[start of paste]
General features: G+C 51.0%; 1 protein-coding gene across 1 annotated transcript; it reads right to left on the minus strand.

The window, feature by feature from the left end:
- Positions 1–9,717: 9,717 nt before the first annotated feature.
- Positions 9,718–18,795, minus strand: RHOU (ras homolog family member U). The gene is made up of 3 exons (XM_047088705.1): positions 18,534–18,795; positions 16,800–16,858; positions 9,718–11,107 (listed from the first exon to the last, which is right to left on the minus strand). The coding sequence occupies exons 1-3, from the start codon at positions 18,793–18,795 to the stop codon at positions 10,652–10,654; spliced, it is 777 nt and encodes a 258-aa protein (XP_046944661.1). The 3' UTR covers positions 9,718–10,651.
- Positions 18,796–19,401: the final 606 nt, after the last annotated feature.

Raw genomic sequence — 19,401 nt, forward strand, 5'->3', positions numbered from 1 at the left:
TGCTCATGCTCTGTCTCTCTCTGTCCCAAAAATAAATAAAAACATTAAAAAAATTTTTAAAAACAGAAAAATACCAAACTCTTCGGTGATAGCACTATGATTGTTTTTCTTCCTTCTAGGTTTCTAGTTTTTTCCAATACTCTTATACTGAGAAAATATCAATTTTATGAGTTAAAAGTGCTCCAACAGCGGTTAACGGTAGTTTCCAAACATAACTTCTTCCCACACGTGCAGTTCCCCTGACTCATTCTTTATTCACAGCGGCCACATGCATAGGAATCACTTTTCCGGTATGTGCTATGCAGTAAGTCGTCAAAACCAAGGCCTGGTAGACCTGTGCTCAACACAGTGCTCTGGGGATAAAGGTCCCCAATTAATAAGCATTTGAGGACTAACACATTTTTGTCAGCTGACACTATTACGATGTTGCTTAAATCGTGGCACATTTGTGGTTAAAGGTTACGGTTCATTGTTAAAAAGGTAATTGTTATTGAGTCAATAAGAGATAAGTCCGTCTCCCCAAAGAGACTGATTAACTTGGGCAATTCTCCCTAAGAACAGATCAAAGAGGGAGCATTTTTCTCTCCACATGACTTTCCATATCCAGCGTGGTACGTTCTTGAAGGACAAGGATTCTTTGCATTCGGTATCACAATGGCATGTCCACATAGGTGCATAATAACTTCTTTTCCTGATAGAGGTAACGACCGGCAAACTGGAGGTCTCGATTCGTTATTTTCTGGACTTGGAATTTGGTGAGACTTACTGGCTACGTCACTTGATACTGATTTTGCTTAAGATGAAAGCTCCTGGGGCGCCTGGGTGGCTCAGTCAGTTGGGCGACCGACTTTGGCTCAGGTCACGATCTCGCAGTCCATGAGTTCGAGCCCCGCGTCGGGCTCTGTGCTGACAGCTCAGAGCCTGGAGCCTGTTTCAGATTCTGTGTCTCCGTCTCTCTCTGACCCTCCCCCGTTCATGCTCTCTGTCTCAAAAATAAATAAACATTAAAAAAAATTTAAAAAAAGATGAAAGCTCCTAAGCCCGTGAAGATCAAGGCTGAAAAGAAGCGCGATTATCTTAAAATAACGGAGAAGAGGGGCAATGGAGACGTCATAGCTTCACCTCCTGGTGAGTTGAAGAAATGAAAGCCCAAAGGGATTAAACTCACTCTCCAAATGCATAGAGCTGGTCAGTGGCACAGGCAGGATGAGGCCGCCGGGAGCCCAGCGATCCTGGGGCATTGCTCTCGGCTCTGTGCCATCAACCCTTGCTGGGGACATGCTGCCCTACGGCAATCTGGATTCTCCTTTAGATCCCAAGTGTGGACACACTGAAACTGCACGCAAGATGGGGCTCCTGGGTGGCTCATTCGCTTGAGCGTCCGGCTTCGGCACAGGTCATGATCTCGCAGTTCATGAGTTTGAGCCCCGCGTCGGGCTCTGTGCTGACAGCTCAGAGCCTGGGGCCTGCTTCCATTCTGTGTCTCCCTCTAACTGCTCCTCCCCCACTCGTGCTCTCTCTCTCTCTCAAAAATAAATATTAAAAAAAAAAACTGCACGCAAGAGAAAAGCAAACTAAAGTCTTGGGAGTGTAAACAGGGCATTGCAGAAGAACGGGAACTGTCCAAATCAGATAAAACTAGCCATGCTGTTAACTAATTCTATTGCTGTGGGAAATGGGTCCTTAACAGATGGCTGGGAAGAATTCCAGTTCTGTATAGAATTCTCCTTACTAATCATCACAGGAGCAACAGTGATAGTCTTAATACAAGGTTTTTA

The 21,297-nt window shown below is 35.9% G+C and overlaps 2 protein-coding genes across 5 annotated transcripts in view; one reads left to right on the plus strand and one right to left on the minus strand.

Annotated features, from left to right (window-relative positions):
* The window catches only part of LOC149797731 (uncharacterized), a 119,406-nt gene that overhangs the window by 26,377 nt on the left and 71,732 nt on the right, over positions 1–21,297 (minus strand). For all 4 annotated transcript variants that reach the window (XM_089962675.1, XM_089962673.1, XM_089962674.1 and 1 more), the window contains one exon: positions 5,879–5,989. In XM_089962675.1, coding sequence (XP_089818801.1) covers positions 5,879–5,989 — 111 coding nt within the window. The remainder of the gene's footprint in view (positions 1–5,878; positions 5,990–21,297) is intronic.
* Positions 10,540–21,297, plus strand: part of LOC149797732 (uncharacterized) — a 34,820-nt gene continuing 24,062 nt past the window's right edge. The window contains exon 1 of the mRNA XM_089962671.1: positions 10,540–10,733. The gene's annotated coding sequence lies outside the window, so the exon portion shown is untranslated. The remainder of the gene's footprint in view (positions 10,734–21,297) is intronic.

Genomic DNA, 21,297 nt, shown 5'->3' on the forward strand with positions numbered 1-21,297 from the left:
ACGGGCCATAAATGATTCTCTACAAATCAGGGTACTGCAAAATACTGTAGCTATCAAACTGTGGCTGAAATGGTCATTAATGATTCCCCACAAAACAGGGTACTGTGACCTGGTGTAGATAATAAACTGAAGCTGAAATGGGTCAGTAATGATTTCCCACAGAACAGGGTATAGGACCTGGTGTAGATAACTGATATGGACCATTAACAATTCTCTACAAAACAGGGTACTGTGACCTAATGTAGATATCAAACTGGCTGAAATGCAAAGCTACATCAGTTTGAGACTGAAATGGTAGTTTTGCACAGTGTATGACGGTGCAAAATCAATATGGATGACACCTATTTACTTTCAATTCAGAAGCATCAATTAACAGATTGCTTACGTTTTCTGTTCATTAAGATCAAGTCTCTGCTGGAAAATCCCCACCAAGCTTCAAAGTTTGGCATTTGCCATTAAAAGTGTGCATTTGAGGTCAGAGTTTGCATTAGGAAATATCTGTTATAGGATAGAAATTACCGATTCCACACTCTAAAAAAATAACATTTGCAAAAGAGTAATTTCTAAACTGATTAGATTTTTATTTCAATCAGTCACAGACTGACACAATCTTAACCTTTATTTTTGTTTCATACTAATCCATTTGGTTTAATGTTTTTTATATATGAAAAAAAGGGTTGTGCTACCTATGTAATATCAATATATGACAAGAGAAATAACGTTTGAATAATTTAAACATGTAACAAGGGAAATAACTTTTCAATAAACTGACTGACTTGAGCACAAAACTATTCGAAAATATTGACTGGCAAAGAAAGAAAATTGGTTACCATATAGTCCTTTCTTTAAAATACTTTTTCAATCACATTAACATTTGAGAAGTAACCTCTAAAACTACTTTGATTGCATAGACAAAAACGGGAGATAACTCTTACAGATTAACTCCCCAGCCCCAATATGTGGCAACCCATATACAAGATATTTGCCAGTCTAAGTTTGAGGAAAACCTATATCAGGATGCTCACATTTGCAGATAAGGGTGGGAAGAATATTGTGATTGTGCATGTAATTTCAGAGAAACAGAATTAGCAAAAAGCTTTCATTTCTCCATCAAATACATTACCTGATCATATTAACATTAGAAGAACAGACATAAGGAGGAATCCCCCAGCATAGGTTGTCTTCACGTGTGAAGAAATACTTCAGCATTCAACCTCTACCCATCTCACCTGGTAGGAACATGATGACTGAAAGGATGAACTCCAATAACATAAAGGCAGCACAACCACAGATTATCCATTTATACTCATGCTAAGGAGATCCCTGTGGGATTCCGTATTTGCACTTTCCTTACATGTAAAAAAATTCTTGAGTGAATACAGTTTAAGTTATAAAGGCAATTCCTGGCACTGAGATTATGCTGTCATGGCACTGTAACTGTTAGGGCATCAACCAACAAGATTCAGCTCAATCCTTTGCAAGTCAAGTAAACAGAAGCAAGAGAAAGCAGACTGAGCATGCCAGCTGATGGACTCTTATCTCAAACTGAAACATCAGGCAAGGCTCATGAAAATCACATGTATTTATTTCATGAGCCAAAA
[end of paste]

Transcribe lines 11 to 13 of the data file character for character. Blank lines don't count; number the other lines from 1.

* Positions 10,540–21,297, plus strand: part of LOC149797732 (uncharacterized) — a 34,820-nt gene continuing 24,062 nt past the window's right edge. The window contains exon 1 of the mRNA XM_089962671.1: positions 10,540–10,733. The gene's annotated coding sequence lies outside the window, so the exon portion shown is untranslated. The remainder of the gene's footprint in view (positions 10,734–21,297) is intronic.

Genomic DNA, 21,297 nt, shown 5'->3' on the forward strand with positions numbered 1-21,297 from the left:
ACGGGCCATAAATGATTCTCTACAAATCAGGGTACTGCAAAATACTGTAGCTATCAAACTGTGGCTGAAATGGTCATTAATGATTCCCCACAAAACAGGGTACTGTGACCTGGTGTAGATAATAAACTGAAGCTGAAATGGGTCAGTAATGATTTCCCACAGAACAGGGTATAGGACCTGGTGTAGATAACTGATATGGACCATTAACAATTCTCTACAAAACAGGGTACTGTGACCTAATGTAGATATCAAACTGGCTGAAATGCAAAGCTACATCAGTTTGAGACTGAAATGGTAGTTTTGCACAGTGTATGACGGTGCAAAATCAATATGGATGACACCTATTTACTTTCAATTCAGAAGCATCAATTAACAGATTGCTTACGTTTTCTGTTCATTAAGATCAAGTCTCTGCTGGAAAATCCCCACCAAGCTTCAAAGTTTGGCATTTGCCATTAAAAGTGTGCATTTGAGGTCAGAGTTTGCATTAGGAAATATCTGTTATAGGATAGAAATTACCGATTCCACACTCTAAAAAAATAACATTTGCAAAAGAGTAATTTCTAAACTGATTAGATTTTTATTTCAATCAGTCACAGACTGACACAATCTTAACCTTTATTTTTGTTTCATACTAATCCATTTGGTTTAATGTTTTTTATATATGAAAAAAAGGGTTGTGCTACCTATGTAATATCAATATATGACAAGAGAAATAACGTTTGAATAATTTAAACATGTAACAAGGGAAATAACTTTTCAATAAACTGACTGACTTGAGCACAAAACTATTCGAAAATATTGACTGGCAAAGAAAGAAAATTGGTTACCATATAGTCCTTTCTTTAAAATACTTTTTCAATCACATTAACATTTGAGAAGTAACCTCTAAAACTACTTTGATTGCATAGACAAAAACGGGAGATAACTCTTACAGATTAACTCCCCAGCCCCAATATGTGGCAACCCATATACAAGATATTTGCCAGTCTAAGTTTGAGGAAAACCTATATCAGGATGCTCACATTTGCAGATAAGGGTGGGAAGAATATTGTGATTGTGCATGTAATTTCAGAGAAACAGAATTAGCAAAAAGCTTTCATTTCTCCATCAAATACATTACCTGATCATATTAACATTAGAAGAACAGACATAAGGAGGAATCCCCCAGCATAGGTTGTCTTCACGTGTGAAGAAATACTTCAGCATTCAACCTCTACCCATCTCACCTGGTAGGAACATGATGACTGAAAGGATGAACTCCAATAACATAAAGGCAGCACAACCACAGATTATCCATTTATACTCATGCTAAGGAGATCCCTGTGGGATTCCGTATTTGCACTTTCCTTACATGTAAAAAAATTCTTGAGTGAATACAGTTTAAGTTATAAAGGCAATTCCTGGCACTGAGATTATGCTGTCATGGCACTGTAACTGTTAGGGCATCAACCAACAAGATTCAGCTCAATCCTTTGCAAGTCAAGTAAACAGAAGCAAGAGAAAGCAGACTGAGCATGCCAGCTGATGGACTCTTATCTCAAACTGAAACATCAGGCAAGGCTCATGAAAATCACATGTATTTATTTCATGAGCCAAAA